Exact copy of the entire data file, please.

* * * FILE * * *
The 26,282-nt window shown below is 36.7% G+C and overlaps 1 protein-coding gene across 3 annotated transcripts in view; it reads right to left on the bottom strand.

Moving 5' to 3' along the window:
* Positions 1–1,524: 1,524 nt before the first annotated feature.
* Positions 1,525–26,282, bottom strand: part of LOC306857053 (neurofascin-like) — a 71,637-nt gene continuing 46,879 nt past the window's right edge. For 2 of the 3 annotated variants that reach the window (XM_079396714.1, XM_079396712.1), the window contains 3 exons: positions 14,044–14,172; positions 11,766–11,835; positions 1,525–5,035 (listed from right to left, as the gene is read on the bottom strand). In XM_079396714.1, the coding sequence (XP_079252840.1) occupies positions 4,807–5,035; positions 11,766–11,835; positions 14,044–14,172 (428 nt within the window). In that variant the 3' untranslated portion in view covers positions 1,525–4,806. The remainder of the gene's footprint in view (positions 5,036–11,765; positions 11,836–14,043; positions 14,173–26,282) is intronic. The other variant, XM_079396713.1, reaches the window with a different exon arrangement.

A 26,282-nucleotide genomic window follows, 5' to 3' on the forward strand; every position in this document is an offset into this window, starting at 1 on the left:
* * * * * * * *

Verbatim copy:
The 26,282-nt window shown below is 36.7% G+C and overlaps 1 protein-coding gene across 3 annotated transcripts in view; it reads right to left on the bottom strand.

Moving 5' to 3' along the window:
* Positions 1–1,524: 1,524 nt before the first annotated feature.
* Positions 1,525–26,282, bottom strand: part of LOC306857053 (neurofascin-like) — a 71,637-nt gene continuing 46,879 nt past the window's right edge. For 2 of the 3 annotated variants that reach the window (XM_079396714.1, XM_079396712.1), the window contains 3 exons: positions 14,044–14,172; positions 11,766–11,835; positions 1,525–5,035 (listed from right to left, as the gene is read on the bottom strand). In XM_079396714.1, the coding sequence (XP_079252840.1) occupies positions 4,807–5,035; positions 11,766–11,835; positions 14,044–14,172 (428 nt within the window). In that variant the 3' untranslated portion in view covers positions 1,525–4,806. The remainder of the gene's footprint in view (positions 5,036–11,765; positions 11,836–14,043; positions 14,173–26,282) is intronic. The other variant, XM_079396713.1, reaches the window with a different exon arrangement.

A 26,282-nucleotide genomic window follows, 5' to 3' on the forward strand; every position in this document is an offset into this window, starting at 1 on the left: